And the outlook?

We have therefore a dim picture of what is involved in metastasis but the presumption is that it may rapidly brighten. It’s not hard to see why metastasis is the culprit in the overwhelming majority of cancer deaths. By spreading to new sites cancers increase enormously the difficulty of detecting them, they become almost impossible to treat by surgery and the only strategy remaining is to use drugs (chemotherapy). Currently there are hardly any treatment options available for tumours that have metastasized and even when drugs do work their effects are short lived and tumours recur. The unveiling of every new facet of the amazing puzzle that is metastasis refines our thinking about the problem and carries with it the possibility of new targets and strategies for its blockade. The end is nowhere in sight but we are, at long last, making a significant beginning.

References

Ghajar, C.M. et al. (2013). The perivascular niche regulates breast tumour dormancy. Nature Cell Biology 15, 807–817.

Brabletz, T., Lyden, D., Steeg, P.S. and Werb, Z. (2013). Roadblocks to translational advances on metastasis research. Nature Medicine 19, 1104-1109.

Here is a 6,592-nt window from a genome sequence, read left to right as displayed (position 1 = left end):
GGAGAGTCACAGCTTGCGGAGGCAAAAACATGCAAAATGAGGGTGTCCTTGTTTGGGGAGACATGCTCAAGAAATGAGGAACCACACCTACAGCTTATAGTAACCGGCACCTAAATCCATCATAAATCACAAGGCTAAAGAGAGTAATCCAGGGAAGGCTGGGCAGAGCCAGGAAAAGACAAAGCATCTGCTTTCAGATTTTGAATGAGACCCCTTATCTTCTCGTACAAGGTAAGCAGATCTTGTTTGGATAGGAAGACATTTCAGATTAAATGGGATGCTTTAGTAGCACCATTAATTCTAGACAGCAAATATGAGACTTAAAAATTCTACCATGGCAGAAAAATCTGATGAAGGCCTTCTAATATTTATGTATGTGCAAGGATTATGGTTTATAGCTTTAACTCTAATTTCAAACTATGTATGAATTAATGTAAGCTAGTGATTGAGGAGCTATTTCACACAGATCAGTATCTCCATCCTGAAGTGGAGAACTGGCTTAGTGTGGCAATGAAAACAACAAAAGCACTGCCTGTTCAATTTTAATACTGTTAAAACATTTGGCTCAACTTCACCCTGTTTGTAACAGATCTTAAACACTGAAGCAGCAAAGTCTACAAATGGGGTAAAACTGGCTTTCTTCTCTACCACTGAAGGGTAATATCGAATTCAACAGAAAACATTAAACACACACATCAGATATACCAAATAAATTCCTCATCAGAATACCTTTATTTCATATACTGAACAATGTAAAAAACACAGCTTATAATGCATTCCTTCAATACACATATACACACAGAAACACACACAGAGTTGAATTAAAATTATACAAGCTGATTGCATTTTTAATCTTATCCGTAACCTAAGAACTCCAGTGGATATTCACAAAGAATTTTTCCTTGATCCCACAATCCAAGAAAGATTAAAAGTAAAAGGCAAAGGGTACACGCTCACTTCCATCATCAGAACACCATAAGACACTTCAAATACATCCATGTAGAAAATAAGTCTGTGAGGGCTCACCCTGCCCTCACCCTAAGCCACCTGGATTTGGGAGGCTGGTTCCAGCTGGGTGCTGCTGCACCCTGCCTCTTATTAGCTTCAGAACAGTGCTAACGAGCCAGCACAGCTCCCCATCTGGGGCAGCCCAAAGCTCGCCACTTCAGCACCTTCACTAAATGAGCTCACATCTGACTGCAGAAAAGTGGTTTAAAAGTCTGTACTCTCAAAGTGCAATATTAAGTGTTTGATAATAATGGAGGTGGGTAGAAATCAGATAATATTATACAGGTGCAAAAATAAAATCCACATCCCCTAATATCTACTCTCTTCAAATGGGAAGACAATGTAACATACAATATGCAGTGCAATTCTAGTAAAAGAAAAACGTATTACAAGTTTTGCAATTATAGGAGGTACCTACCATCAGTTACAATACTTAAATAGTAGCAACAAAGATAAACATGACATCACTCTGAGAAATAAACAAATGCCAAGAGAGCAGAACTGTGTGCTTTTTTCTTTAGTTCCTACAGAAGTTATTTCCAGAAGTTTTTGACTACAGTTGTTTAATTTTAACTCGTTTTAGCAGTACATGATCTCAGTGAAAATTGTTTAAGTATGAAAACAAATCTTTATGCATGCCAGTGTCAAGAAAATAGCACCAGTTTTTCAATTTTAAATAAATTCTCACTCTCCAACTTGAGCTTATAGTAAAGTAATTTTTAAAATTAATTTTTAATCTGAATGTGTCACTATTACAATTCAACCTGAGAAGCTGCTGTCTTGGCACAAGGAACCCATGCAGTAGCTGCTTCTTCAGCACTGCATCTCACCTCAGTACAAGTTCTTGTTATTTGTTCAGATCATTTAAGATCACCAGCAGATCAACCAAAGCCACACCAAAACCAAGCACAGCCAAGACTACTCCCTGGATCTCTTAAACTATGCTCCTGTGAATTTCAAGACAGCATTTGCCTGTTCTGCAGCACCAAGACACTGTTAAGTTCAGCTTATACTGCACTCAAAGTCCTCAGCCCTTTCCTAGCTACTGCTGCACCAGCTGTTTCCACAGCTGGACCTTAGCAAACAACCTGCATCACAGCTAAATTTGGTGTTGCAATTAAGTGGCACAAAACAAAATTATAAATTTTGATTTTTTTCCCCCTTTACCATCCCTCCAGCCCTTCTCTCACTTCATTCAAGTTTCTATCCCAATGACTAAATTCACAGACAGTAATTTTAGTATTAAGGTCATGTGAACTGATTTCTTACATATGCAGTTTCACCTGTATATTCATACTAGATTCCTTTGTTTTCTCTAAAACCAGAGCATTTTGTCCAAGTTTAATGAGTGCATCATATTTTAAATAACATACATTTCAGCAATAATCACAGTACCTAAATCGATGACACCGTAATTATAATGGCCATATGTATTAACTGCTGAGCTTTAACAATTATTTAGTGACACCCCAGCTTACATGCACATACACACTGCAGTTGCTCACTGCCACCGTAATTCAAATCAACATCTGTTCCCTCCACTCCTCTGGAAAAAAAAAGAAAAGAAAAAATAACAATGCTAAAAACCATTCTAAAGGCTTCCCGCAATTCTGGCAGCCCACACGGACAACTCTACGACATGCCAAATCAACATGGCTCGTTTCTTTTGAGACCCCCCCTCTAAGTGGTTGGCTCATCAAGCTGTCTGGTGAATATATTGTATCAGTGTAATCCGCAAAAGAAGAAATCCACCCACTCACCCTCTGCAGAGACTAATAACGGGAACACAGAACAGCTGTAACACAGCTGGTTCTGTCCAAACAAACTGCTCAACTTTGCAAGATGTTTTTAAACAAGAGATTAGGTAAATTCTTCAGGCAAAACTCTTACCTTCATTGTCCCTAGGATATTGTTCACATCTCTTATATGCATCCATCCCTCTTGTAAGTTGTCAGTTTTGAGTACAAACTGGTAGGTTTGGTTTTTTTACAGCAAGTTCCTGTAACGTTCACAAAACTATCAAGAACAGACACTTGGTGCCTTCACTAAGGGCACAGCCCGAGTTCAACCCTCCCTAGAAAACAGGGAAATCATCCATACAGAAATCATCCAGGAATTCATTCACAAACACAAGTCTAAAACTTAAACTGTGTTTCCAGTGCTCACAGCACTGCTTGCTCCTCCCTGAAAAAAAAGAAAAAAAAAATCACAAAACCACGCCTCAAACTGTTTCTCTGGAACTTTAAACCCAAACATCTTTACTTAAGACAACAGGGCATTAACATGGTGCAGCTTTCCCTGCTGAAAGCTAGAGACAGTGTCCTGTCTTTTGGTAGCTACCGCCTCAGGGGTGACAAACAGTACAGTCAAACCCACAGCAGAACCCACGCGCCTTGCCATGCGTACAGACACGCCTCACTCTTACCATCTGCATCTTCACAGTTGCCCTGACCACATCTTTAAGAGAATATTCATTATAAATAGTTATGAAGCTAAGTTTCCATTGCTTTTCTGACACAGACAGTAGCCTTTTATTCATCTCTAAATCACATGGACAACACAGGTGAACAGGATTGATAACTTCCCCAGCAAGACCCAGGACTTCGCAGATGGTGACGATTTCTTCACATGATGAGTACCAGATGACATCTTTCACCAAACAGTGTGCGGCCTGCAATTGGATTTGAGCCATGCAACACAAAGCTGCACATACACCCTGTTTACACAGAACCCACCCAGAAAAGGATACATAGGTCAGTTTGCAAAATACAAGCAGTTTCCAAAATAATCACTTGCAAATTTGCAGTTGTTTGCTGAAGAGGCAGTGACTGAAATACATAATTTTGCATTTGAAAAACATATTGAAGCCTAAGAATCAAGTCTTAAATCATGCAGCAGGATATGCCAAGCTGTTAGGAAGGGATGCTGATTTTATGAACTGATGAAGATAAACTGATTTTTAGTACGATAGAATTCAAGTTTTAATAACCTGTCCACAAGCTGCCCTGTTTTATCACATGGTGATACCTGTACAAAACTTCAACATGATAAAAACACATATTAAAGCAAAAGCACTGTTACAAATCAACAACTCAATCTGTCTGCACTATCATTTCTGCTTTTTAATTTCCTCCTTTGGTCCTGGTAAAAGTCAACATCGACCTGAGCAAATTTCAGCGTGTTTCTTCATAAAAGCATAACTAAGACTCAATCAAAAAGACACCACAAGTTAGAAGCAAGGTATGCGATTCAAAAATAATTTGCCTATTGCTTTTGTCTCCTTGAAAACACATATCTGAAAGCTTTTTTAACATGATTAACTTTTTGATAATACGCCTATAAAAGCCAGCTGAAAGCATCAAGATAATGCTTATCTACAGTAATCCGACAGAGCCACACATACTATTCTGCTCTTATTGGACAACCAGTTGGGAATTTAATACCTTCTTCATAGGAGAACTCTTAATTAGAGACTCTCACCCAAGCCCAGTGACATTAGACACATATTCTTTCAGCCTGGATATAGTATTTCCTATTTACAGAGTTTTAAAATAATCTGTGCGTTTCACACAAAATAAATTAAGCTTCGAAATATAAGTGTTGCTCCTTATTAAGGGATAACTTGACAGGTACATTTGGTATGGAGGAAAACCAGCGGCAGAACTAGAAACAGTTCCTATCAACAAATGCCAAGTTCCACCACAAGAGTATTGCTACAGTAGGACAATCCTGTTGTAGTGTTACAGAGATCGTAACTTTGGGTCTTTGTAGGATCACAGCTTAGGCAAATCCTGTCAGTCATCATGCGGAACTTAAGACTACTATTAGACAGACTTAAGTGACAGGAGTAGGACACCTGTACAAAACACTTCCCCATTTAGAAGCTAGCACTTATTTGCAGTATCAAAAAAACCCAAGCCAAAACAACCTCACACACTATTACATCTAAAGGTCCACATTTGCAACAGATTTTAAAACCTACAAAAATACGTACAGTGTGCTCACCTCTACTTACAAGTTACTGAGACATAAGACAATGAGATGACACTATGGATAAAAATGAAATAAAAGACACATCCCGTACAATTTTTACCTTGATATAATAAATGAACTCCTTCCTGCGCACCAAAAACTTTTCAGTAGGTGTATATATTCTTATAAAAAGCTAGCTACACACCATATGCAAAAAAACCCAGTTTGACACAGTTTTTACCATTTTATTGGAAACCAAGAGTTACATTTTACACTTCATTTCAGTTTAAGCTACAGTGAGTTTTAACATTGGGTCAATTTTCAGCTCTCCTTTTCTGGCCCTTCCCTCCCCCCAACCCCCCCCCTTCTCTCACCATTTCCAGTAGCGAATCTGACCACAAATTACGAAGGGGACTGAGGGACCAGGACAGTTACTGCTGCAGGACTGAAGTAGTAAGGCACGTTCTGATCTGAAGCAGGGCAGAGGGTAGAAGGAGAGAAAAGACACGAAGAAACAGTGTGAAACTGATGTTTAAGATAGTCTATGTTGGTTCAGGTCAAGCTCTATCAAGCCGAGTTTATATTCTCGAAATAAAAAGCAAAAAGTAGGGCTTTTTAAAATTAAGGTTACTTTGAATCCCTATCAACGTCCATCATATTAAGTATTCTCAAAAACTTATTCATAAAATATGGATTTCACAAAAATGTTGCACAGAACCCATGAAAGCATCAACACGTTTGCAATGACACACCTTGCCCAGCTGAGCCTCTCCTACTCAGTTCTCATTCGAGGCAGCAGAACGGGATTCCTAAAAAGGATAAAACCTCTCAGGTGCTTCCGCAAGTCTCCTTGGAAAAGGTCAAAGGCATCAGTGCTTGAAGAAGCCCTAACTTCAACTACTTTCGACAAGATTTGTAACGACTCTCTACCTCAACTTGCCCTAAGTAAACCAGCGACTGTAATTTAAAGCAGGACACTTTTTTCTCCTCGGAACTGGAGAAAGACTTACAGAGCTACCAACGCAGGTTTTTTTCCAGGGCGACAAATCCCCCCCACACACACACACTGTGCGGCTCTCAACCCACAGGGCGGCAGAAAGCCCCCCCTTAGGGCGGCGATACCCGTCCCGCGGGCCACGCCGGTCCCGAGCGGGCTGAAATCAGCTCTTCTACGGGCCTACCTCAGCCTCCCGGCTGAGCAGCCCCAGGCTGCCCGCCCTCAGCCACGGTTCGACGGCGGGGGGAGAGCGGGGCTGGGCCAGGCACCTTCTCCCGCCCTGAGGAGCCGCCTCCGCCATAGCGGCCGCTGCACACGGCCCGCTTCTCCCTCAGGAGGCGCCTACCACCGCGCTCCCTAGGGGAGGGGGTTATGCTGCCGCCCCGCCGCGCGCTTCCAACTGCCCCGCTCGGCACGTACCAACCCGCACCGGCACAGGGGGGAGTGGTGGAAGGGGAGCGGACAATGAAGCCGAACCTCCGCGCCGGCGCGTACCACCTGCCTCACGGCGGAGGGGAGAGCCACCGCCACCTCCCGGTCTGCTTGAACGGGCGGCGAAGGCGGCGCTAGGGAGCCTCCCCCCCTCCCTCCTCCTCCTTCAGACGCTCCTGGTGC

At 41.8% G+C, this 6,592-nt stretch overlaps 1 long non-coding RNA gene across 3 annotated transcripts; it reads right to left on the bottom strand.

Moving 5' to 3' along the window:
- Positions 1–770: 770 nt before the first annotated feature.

Obesity and Cancer

Science, you could say, comes in two sorts. There’s the stuff we more or less understand – and there’s the rest. We’re pretty secure with the earth being round and orbiting the sun, the heart being a pump connected to a network of tubes that keeps us alive, DNA carrying the genetic code – and a few other things. But human beings are curious souls and we tend to be fascinated by what we don’t know and can’t see – why the Dance of the Seven Veils caught on, I guess.

Scientists are, of course, the extreme example – they spend their lives pursuing the unknown (and, as Fred Hoyle gloomily remarked, they’re always wrong and yet they always go on). But in this media era they pay a public price for their doggedness because they get asked the pressing questions of the moment. Is global warning going to finish us off soon, why is British sport generally so poor and – today’s teaser – does being fat make you more likely to get cancer?

A few facts go a long way